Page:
Biggest Factors Impacting Life Insurance Cost
What factors go into the pricing of life insurance quotes?
There are many factors that are considered when you sign up for life insurance — some within your control and some not. In general, younger, healthier people get the lowest life insurance rates. But there’s more to it than that.
When you get a quote for life insurance, insurance companies have a vested interest in certain aspects of your life in order to calculate your mortality risk. These details are closely evaluated during the life insurance company’s underwriting period and used to price your policy accordingly.
Knowing which risk factors are most important can help you make good decisions on what kind of life insurance policy is best for leaving a sufficient financial safety net for your loved ones.
Age is the most significant indicator of someone’s mortality risk. The reasoning behind this is quite simple: the younger you are, the less likely you are to die soon, compared to older people. Because of this, life insurance premiums are much cheaper for young adults than for senior citizens or retirees.
Insurance companies use historical data to help inform prices. Because this information reflects that on average, women live longer than men, life insurance rates tend to be more expensive for male clients.
3. Personal health history
Your health plays a major role in the cost of your life insurance. Along with age, this is one of the most important contributing factors to what you pay for coverage. The life insurance company will likely want proof of your health status with a medical exam. Those with pre-existing or chronic medical issues will pay more expensive premiums than people who are relatively healthy.
Whether or not tobacco use is part of your lifestyle is also a risk factor in determining life insurance premiums. Due to the increased likelihood of health issues and myriad illnesses correlated to smoking, smokers are considered to be higher-risk clients than non-smokers.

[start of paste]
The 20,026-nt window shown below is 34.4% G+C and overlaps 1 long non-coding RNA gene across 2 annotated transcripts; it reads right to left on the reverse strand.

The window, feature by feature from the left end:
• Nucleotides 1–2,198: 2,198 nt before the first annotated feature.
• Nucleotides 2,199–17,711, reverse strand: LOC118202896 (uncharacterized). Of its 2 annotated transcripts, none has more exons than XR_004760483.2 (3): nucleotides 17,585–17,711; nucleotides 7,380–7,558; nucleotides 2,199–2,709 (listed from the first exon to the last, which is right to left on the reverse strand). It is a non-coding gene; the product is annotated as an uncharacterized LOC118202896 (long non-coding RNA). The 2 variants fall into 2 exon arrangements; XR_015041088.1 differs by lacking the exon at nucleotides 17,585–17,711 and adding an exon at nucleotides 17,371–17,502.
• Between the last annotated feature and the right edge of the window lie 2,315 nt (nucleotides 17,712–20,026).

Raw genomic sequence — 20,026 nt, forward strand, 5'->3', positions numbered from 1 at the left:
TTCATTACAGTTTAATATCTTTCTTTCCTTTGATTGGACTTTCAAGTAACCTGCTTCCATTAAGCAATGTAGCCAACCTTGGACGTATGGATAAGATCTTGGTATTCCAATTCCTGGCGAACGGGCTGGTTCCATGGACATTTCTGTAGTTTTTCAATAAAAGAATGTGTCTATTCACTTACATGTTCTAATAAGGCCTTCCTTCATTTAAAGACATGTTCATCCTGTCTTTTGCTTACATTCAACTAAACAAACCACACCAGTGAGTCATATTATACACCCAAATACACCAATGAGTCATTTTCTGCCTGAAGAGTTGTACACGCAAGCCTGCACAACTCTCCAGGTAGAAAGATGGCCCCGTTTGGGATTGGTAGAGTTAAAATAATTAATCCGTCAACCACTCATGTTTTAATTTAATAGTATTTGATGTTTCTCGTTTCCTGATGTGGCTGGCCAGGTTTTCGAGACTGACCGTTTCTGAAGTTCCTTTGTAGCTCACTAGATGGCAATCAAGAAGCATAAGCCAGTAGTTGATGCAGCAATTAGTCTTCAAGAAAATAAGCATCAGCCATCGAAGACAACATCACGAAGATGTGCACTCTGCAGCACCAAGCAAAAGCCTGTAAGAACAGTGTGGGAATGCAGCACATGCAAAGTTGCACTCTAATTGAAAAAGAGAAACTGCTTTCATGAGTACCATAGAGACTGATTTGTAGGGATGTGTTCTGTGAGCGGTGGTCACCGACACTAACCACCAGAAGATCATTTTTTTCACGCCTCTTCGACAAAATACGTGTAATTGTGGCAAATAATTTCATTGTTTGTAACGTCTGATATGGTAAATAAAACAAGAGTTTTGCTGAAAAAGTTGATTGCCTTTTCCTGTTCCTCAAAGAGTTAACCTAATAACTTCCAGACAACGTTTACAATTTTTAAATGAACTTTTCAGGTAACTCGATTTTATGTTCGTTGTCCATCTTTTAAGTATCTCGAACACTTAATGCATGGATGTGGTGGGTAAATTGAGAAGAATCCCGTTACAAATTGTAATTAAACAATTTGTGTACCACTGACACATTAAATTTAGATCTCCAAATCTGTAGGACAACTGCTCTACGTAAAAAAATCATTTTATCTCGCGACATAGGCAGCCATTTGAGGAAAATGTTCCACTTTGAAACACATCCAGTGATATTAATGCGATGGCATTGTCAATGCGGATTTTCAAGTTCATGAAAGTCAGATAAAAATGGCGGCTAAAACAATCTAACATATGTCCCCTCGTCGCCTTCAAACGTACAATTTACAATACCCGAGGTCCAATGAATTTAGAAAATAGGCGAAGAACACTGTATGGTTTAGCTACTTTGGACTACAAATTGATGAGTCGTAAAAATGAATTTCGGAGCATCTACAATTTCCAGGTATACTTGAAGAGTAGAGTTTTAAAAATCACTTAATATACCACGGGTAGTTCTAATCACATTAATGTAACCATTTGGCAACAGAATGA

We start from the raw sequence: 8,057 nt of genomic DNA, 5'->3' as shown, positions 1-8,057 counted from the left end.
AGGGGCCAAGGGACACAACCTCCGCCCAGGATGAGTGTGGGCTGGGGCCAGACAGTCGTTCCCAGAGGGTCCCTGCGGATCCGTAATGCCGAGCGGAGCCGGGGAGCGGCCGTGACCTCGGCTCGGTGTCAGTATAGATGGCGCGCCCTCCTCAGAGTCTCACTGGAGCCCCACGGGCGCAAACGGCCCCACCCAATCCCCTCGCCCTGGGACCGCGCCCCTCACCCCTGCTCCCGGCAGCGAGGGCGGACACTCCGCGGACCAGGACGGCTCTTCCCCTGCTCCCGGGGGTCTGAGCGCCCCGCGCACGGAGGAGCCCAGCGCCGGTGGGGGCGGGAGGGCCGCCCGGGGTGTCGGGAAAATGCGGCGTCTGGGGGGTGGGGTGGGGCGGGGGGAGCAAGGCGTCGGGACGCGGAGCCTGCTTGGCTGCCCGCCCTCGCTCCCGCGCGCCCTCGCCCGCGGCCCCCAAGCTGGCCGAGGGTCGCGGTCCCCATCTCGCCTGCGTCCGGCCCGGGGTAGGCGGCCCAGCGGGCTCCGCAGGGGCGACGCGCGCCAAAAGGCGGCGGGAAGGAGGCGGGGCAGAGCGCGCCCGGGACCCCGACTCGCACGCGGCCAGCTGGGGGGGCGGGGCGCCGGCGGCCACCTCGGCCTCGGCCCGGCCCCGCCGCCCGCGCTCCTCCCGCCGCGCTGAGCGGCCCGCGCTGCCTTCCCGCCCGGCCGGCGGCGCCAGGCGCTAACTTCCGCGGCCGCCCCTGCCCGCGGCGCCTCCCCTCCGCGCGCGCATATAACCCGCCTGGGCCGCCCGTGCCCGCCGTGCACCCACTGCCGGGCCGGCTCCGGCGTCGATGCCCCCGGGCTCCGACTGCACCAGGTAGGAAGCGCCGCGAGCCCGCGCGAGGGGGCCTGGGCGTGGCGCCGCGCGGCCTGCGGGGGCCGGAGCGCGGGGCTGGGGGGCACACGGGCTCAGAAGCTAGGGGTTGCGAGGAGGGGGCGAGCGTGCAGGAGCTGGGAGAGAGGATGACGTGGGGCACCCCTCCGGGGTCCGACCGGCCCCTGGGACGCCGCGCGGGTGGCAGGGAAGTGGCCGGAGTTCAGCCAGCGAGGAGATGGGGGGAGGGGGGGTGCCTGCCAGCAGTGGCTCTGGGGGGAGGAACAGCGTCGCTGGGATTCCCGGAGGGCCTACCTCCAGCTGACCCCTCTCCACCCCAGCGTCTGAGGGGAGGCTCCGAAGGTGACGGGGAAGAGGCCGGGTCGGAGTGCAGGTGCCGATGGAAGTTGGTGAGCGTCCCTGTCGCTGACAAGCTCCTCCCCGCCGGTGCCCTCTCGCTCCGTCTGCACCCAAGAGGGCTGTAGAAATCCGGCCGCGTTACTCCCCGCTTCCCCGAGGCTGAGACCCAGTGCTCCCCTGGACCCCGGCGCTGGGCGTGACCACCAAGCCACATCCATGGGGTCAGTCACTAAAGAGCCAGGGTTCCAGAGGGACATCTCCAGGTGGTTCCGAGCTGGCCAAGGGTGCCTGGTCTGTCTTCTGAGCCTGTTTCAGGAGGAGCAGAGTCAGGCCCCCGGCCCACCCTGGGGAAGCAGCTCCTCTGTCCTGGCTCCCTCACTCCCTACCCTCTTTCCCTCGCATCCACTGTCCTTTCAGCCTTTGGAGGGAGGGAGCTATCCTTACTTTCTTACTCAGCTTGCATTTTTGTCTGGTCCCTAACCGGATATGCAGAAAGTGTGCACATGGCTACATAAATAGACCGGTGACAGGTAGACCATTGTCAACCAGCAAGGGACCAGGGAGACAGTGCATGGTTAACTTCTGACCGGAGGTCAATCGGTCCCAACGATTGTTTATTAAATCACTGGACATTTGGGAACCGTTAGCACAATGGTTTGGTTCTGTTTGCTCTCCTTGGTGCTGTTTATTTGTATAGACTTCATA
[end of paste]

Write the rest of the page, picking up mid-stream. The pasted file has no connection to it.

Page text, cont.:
5. Family health history
Many illnesses can be traced to genetics — and if you have a family history of being prone to certain conditions or diseases, your insurer will factor that into your life insurance premium. Getting details of your family’s medical background helps insurers get an idea of how your own health may be impacted as you age.
6. Career and hobbies
The line of work you’re in, along with how you spend your leisure and recreational time, are also factors in your quote for life insurance. Those who have jobs that are riskier — test pilots, loggers and miners, for instance — typically pay higher life insurance rates due to the elevated injury and mortality rates associated with these careers. The same holds true for certain hobbies, but depending on your life insurance provider, these could be less influential on your rate compared to what kind of job you hold.
7. Driving, criminal and credit records
A history of car accidents and driving violations — especially if these occurred within the past three to five years — is also an indicator of risk by insurance companies because they will consider you more likely to suffer an accidental death.
It can also be difficult for those with criminal records, particularly felons, to find affordable life insurance coverage — if they can qualify for coverage at all. And while credit score doesn’t directly impact your life insurance rate, insurers will usually pull a soft credit check; if your financial history reveals things like bankruptcies and missed credit card payments, you could be denied coverage or face higher premiums.
8. Life insurance policy type and amount of coverage
There’s a sizable price difference between types of life insurance policies — term life insurance is much cheaper than whole life insurance. The length of coverage (temporary vs. lifelong, permanent life insurance) and whether or not there is a cash value component are the key reasons why policy type can greatly affect what you pay. Learn more about the differences between term and whole life insurance.
In addition to life insurance policy type, coverage for higher amounts in death benefits also increases life insurance cost — especially if the policy is for a longer term. A shorter-term life policy with a smaller death benefit comes with much lower rates.
About The Zebra
The Zebra is not an insurance company. We publish data-backed, expert-reviewed resources to help consumers make more informed insurance decisions.
- The Zebra’s insurance content is written and reviewed for accuracy by licensed insurance agents.
- The Zebra’s insurance editorial content is not subject to review or alteration by insurance companies or partners.
- The Zebra’s editorial team operates independently of the company’s partnerships and commercialization interests, publishing unbiased information for consumer benefit.
- The auto insurance rates published on The Zebra’s pages are based on a comprehensive analysis of car insurance pricing data, evaluating more than 83 million insurance rates from across the United States.